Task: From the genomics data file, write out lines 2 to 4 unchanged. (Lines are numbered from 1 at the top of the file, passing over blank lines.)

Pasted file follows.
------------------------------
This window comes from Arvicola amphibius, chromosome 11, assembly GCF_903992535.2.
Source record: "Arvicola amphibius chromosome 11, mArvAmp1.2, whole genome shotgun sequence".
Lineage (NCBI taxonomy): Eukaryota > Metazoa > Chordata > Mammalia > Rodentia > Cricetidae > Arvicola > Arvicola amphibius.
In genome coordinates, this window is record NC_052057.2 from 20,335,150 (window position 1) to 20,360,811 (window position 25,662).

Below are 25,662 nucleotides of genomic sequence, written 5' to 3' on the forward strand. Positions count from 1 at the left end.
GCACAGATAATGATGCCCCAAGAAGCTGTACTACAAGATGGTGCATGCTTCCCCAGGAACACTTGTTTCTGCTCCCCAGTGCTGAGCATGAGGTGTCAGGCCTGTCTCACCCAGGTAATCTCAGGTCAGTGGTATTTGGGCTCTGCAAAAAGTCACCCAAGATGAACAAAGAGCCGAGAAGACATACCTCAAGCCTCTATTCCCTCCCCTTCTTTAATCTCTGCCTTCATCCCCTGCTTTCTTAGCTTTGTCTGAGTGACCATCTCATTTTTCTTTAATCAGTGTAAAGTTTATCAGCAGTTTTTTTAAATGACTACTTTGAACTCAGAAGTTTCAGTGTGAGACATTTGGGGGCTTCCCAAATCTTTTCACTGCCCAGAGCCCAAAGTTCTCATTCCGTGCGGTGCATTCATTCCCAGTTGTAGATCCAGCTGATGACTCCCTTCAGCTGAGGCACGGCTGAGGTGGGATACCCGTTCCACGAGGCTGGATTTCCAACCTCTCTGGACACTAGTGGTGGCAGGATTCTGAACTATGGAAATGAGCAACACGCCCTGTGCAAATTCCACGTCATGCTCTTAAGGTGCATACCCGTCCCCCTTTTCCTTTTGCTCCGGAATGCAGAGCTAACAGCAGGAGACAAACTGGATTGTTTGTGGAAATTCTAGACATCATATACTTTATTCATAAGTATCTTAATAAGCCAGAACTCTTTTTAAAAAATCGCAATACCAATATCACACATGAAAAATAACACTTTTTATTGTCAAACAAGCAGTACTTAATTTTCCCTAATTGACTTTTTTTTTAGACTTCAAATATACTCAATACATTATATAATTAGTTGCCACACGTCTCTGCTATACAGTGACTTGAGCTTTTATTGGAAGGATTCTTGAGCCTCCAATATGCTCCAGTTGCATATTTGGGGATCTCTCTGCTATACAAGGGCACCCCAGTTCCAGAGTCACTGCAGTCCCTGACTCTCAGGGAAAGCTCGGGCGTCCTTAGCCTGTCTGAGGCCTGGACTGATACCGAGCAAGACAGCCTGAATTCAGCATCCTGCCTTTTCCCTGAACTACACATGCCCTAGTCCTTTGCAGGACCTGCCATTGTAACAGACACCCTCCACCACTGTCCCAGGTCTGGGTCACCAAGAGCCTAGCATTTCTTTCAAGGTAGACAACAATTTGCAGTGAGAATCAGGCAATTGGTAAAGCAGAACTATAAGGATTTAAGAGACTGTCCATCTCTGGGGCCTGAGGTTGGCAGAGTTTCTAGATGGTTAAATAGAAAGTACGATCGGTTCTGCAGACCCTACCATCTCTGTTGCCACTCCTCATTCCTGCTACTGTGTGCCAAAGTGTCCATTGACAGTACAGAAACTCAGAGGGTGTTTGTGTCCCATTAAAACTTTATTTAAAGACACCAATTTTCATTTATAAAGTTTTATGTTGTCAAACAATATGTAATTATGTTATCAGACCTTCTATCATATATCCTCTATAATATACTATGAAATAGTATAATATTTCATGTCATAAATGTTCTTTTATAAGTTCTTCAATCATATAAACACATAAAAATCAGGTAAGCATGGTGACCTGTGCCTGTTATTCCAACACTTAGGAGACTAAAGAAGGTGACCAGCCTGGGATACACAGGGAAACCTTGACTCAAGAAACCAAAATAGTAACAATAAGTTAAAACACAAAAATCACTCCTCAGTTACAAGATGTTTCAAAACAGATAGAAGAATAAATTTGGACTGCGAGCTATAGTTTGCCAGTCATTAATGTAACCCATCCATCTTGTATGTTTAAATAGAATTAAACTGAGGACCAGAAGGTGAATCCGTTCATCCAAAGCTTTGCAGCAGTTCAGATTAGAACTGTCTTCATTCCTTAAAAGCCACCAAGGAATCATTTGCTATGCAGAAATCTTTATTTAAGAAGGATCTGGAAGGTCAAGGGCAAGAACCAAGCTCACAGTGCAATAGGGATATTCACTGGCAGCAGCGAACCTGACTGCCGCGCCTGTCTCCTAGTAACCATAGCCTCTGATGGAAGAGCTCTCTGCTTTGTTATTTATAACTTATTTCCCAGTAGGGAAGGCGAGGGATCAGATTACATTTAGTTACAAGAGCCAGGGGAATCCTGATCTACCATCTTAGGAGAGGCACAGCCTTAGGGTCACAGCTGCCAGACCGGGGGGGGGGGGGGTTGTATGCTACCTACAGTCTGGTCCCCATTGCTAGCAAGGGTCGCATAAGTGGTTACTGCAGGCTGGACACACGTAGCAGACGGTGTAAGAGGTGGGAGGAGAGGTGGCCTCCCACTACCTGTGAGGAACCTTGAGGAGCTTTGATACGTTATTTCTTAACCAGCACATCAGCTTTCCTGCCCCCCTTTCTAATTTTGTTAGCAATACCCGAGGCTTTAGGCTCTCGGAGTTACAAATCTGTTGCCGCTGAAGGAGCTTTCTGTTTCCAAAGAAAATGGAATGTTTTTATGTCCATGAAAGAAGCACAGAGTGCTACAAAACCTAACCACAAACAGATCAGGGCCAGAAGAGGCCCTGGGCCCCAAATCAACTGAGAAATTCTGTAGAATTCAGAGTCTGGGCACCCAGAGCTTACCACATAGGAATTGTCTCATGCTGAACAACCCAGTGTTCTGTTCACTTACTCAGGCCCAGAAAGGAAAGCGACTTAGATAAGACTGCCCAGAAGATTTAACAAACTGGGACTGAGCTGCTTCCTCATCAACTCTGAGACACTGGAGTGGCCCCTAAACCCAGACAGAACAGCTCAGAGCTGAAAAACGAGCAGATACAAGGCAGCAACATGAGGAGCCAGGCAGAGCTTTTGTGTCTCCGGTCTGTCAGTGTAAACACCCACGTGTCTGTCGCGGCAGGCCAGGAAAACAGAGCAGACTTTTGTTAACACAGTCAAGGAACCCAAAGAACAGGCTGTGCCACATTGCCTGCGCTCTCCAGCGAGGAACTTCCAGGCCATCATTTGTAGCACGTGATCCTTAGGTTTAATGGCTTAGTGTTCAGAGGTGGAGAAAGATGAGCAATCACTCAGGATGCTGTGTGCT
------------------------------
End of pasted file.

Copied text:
Source record: "Arvicola amphibius chromosome 11, mArvAmp1.2, whole genome shotgun sequence".
Lineage (NCBI taxonomy): Eukaryota > Metazoa > Chordata > Mammalia > Rodentia > Cricetidae > Arvicola > Arvicola amphibius.
In genome coordinates, this window is record NC_052057.2 from 20,335,150 (window position 1) to 20,360,811 (window position 25,662).